The book of Lamentations consists of five songs or elegies, the theme of which is the sorrows of Judah and Jerusalem in the siege and destruction of the city. The cause of these calamities is traced to the sin of the people bringing God’s judgment upon them, and the songs contain confessions of sin, statements of faith and hope, and prayer for the restoration of God’s favour.
Tradition from the time of the Lxx has assigned the authorship of the songs to the prophet Jeremiah. In the Hebrew Bible, however, the book is anonymous, and is placed not among ‘The Prophets’, but in the section known as ‘The Writings’. The book certainly has close affinities with Jeremiah. Chapter 1-4 seem to be the work of an eye-witness of Jerusalem’s fall; and if not by Jeremiah himself, may well be the work of one of more of his associates, such as Baruch. Chapter 5 probably dates from a slightly later period.
The songs are written in acrostic form. In chapters 1, 2 and 4 each verse begins with a fresh letter of the Hebrew alphabet in order. In chapter 5 the acrostic form is not followed. This acrostic arrangement is partly an aid to memorization, but also seems intended to give a sense of completeness in confession of sin and grief.
17 May, 2017
Study 35 From the Book of Jeremiah is: Jeremiah 51:59 – 52:34
With this study, we end the book of Jeremiah. Tomorrow we will start with the book of Lamentations.
1. 51:59-64. Note the date of this incident. AT the time, Babylon was rising to the height of her power and glory, and Jeremiah was convinced that she would enjoy complete supremacy over the nations. See chapter 28 which belongs to the same year. How, then, does this commission which Jeremiah gives to Seriah illustrate the truth of Heb. 11:1, that ‘faith is…the conviction of things not seen’?
2. Chapter 52 is very similar to the 2 Ki. 24:18-25:30. It tells once more the story of the fall of Jerusalem, the destruction of the Temple and the captivity of the people, perhaps to emphasize how complete was the fulfillment of Jeremiah’s words. For example, compare verse 3 with 7:15; verse 6 with 14:15-18; verses 8:11 with 34:3; verse 13 with 7:14; 9:11; 19:13; 32:28, 29; verse 15 with 16:9-13; 21:9; verses 18, 19 with 27:19-22. See 1:12. Do you believe this, and live by it?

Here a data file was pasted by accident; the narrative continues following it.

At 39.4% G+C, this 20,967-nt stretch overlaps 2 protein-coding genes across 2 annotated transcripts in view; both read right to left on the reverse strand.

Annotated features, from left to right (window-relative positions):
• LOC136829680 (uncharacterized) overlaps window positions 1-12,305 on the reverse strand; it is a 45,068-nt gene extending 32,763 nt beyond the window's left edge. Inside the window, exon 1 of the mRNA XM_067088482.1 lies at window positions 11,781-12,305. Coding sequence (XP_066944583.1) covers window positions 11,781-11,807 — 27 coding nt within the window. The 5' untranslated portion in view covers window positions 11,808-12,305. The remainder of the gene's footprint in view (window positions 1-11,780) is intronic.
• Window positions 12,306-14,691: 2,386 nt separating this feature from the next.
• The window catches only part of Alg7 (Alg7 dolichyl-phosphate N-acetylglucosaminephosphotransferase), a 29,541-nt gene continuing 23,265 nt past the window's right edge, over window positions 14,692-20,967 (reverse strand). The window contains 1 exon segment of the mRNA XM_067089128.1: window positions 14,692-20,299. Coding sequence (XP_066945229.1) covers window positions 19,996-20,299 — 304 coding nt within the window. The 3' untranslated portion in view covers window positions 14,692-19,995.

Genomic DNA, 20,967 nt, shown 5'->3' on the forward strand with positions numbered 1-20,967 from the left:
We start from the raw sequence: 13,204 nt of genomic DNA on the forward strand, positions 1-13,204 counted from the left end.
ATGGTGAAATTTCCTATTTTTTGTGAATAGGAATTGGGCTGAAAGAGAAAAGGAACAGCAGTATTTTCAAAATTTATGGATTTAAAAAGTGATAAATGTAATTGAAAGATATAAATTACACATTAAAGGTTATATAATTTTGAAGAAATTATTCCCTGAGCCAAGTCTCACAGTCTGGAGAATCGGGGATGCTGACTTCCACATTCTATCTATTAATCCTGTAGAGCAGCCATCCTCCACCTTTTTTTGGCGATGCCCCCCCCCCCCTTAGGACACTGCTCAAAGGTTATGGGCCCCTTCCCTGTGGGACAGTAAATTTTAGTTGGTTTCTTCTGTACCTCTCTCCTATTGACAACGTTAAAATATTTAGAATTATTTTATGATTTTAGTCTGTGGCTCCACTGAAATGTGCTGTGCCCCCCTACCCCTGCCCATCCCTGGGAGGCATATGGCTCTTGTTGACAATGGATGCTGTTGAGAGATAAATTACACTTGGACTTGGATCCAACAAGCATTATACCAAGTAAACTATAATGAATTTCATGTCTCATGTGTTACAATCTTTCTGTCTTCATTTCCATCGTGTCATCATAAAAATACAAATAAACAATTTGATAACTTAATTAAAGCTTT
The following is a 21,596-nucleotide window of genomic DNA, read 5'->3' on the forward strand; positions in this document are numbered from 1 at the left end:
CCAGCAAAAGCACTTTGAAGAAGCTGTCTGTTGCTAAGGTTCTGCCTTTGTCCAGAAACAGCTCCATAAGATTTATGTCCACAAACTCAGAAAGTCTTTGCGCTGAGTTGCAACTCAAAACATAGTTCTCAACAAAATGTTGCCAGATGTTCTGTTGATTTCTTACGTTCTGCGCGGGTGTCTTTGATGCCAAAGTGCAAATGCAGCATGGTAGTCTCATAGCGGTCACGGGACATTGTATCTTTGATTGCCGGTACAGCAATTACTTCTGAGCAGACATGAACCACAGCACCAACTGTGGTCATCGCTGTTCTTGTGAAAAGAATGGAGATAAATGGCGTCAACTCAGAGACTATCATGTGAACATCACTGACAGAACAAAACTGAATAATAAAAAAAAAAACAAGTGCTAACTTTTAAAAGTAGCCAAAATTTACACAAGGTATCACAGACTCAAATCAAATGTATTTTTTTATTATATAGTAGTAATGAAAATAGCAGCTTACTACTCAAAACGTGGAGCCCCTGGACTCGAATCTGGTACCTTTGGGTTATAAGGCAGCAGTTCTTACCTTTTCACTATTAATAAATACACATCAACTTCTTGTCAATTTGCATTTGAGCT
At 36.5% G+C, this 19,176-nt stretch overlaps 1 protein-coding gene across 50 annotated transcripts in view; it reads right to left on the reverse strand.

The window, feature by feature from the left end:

Note. 52:24. ‘The three keepers of the threshold’: denoting three high officials of the Temple who had charge of the three gates.
16 May, 2017
Study 34 From the Book of Jeremiah is: Jeremiah 51: 1-58
This chapter may be divided as follows: Babylon’s doom and Israel’s vindication (verses 1-10); summons to the attackers to press home their assault (verses 11-14); The Lord in contrast to idols (verses 15-19); the Lord’s fierce anger against Babylon (verses 20-26); capture of the city (verses 27-33); Israel’s wrong avenged: let her hasten her escape (verses 34-57); summing up God’s judgment upon Babylon (verse 58).
1. In the time of her prosperity the idols of Babylon seemed powerful and mighty; but now in the hour of her fall how do they appear? See verses 15-19, and cf., 1, 2; Ps. 146: 5-10
2. What, according to chapters 50 and 51, were the sins of Babylon which called down upon her such terrible vengeance? How far are these sins prevalent in the world today?
1. Verse 1. Note mg. The Hebrew means literally ‘the heart of those who rise up against me’.
2. Verse 3a. The Hebrew is difficult. Either it means that the defenders of Babylon need not trouble to fight, for it will be of no avail (cf. verse 30; 31:4; 32:5b); or the text is to be amended, e.g., by omission of the negatives.
3. Verse 20. A reference to Cyrus, the conqueror of Babylon.
4. Verse 27. ‘Ararat, Mimi and Ashkenaz’ were three peoples north of Babylonia earlier conquered by the Medes.
5. Verse 36. ‘Her sea’: perhaps a reference to the great lake Nebuchadrezzar constructed for the defence of the city, or perhaps to the Euphrates.
6. Verse 55a. ‘Her mighty voice’: i.e., the noise of the great city. Verse 55b refers to the roar of the attackers.
7. Verse 58c. ‘So ends the toil of nations, ends in smoke, and pagans waste their pains’ (Moffatt).